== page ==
Burgess Memories: Patrick Samway S.J.
Patrick Samway S.J.
- 15th May 2018
- Burgess Memories
- Anthony Burgess Memories Project
- Burgess 100
I knew Anthony Burgess, in a passing sort of way, first, when he was the writer-in-residence at the University of North Carolina in Chapel Hill in 1969-70. I had just begun my doctoral studies in English and lived with a number of other Jesuits who were pursuing degrees at either Chapel Hill or nearby Duke University. On the English faculty at Chapel Hill was James Devereux, S.J., who taught Renaissance literature. Burgess (I do not believe I ever called him Tony or Anthony) was intrigued to find two Jesuits associated with a state university at that time. I remember attending a few of his readings/gatherings/receptions, and talking with him about Irish literature mostly.
He thoroughly enjoyed being at Chapel Hill and getting a sense of the southern way of life in the United States and the beauty of the region. Naturally, we were all amazed at the breadth and depth of his knowledge about everything, just everything, from classical philology to contemporary music.
I met Burgess a second time in 1987, I believe, when the University of Angers sponsored an international festival on the short story. He had been invited by Ben Forkner, a good friend of mine and co-editor with me of four anthologies of Southern literature. If memory serves me correctly, I was staying with Ben and Nadine, as I have done several times. Burgess and Liana were staying in a hotel on Angers’ main street. I recall that Burgess wrote each morning and we would meet up with him about noon and spend the rest of the day and evening together. Nadine and Ben, Liana and Burgess, and I had dinner a number of times; they were quiet, pleasant evenings, with a natural flow to the conversation. Unlike the times I was with him in Chapel Hill, Burgess conducted himself in a constrained way, never trying to dominate the conversation. No show of bravado at all.
Once, he talked to me about his religious beliefs, not that I asked him to do so, but because I don’t think he often met a Jesuit priest with a PhD in American literature. Somehow or other, we got to talking about the feast days of various saints – and he knew the dates of each of these feast days. I was totally impressed, especially as he brought up the topic.
During the symposium itself, I gave a talk on the short stories of Raymond Chandler, someone I had met and whose stories I admire. When it came the time for Burgess to speak, he talked about various Irish and British stories that had impressed him. Mavis Gallant, a Canadian who lived most of her life in Paris, and whose stories are absolute marvels, then read part on one of her stories. During the give-and-take session following the various talks, Mavis took the microphone and more or less lit into Burgess for not having read any Irish or British stories since his years as a teenager. Of course, everyone was astonished at her outburst. When she finished, she sat down next to me and said to me (I had just met her), ‘What did I just say?’ I replied, ‘Mavis, everyone one is looking at you now. We will have a drink later and talk about it. OK?’ She agreed. And, indeed, we had some Muscadet afterward, and she quieted down a bit.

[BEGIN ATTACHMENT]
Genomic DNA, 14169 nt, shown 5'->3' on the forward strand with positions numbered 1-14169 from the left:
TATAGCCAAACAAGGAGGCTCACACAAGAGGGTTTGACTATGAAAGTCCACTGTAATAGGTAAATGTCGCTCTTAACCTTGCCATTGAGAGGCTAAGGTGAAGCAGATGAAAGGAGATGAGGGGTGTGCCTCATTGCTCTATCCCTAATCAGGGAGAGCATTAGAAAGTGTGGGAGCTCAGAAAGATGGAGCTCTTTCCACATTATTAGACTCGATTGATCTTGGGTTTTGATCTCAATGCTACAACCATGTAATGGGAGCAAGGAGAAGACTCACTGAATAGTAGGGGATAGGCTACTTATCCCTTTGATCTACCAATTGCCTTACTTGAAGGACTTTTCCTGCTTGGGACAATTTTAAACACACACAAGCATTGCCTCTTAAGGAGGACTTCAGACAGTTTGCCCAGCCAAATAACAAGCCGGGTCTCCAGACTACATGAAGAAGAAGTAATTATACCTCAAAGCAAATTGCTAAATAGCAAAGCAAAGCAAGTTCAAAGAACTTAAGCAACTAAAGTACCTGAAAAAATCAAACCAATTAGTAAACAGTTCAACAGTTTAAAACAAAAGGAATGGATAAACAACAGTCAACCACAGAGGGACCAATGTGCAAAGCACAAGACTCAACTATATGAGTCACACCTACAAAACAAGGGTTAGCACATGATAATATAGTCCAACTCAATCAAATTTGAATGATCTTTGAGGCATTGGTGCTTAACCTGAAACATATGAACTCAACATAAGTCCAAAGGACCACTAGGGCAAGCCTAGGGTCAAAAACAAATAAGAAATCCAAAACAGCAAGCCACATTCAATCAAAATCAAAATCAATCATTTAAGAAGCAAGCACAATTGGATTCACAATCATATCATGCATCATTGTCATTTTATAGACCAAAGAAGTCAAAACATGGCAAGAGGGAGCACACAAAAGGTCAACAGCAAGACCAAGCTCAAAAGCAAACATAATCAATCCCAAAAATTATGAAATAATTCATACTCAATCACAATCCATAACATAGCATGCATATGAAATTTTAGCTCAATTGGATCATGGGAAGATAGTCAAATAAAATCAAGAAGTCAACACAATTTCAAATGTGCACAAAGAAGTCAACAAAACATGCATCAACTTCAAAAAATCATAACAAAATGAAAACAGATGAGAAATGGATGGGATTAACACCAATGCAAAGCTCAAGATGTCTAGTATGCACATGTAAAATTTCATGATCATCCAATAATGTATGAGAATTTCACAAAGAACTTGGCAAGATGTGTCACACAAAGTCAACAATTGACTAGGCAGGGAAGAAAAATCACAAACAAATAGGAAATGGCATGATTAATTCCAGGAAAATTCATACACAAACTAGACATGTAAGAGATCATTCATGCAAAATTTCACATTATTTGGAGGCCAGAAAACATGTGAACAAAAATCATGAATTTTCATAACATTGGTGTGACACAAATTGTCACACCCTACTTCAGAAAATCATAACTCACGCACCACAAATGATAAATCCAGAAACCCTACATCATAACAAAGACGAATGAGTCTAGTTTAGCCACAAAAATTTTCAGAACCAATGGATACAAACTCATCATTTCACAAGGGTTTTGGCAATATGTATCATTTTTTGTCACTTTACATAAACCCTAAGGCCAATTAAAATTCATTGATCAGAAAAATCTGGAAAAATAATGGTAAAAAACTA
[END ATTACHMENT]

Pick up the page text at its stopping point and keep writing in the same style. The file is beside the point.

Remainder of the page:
That evening, I remember I joined a group having dinner with Burgess and Liana. Needless to say, Mavis did not join us. Eventually the tension dissipated, but I, as did others, witnessed two strong literary personalities having it out in public. Later, after Burgess had died, Liana would call me several times in New York and ask if Tony, as I believed she called him, was as popular as ever. I assured her that he was. I sensed that she felt very much alone, and needed to touch base with a person who enjoyed novels and poetry and was not connected to a publishing house or a publicity agency.
I continue to be amazed at all that Burgess had accomplished during his lifetime. The Burgess I met during our time together in Angers was a most admirable person. I was graced to have broken bread and to have talked with him.
Patrick Samway, S.J., today divides his time between Philadelphia, PA—where he is Professor of English at Saint Joseph’s University — and Port au Prince, Haiti, where, St. Joseph’s is in partnership with the Jesuit order in a system of grammar schools, established by the Jesuits after the devastating earthquake. He has published widely, including books on Walker Percy, William Faulkner and the literature of the Southern United States.